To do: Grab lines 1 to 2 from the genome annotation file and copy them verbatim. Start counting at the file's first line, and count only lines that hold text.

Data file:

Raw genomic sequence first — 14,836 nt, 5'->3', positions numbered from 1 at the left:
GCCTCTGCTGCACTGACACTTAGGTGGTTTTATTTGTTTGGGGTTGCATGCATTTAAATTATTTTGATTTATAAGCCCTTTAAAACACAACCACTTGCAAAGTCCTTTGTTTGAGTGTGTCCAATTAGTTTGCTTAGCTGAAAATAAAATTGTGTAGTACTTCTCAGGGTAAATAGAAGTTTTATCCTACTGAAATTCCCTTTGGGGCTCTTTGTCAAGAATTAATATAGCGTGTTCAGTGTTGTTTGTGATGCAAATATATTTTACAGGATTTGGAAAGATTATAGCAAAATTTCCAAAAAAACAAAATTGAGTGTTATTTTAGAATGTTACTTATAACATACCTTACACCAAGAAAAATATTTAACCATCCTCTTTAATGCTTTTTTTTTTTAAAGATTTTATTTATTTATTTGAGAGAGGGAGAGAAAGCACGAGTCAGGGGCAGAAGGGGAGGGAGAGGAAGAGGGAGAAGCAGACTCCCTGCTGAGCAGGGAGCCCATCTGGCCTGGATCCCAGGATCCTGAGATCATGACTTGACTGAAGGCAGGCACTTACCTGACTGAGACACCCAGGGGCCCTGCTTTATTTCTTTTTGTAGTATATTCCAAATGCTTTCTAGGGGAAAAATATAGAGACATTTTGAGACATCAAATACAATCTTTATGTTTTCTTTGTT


Raw genomic sequence first — 14,836 nt, 5'->3', positions numbered from 1 at the left:
GCCTCTGCTGCACTGACACTTAGGTGGTTTTATTTGTTTGGGGTTGCATGCATTTAAATTATTTTGATTTATAAGCCCTTTAAAACACAACCACTTGCAAAGTCCTTTGTTTGAGTGTGTCCAATTAGTTTGCTTAGCTGAAAATAAAATTGTGTAGTACTTCTCAGGGTAAATAGAAGTTTTATCCTACTGAAATTCCCTTTGGGGCTCTTTGTCAAGAATTAATATAGCGTGTTCAGTGTTGTTTGTGATGCAAATATATTTTACAGGATTTGGAAAGATTATAGCAAAATTTCCAAAAAAACAAAATTGAGTGTTATTTTAGAATGTTACTTATAACATACCTTACACCAAGAAAAATATTTAACCATCCTCTTTAATGCTTTTTTTTTTTAAAGATTTTATTTATTTATTTGAGAGAGGGAGAGAAAGCACGAGTCAGGGGCAGAAGGGGAGGGAGAGGAAGAGGGAGAAGCAGACTCCCTGCTGAGCAGGGAGCCCATCTGGCCTGGATCCCAGGATCCTGAGATCATGACTTGACTGAAGGCAGGCACTTACCTGACTGAGACACCCAGGGGCCCTGCTTTATTTCTTTTTGTAGTATATTCCAAATGCTTTCTAGGGGAAAAATATAGAGACATTTTGAGACATCAAATACAATCTTTATGTTTTCTTTGTT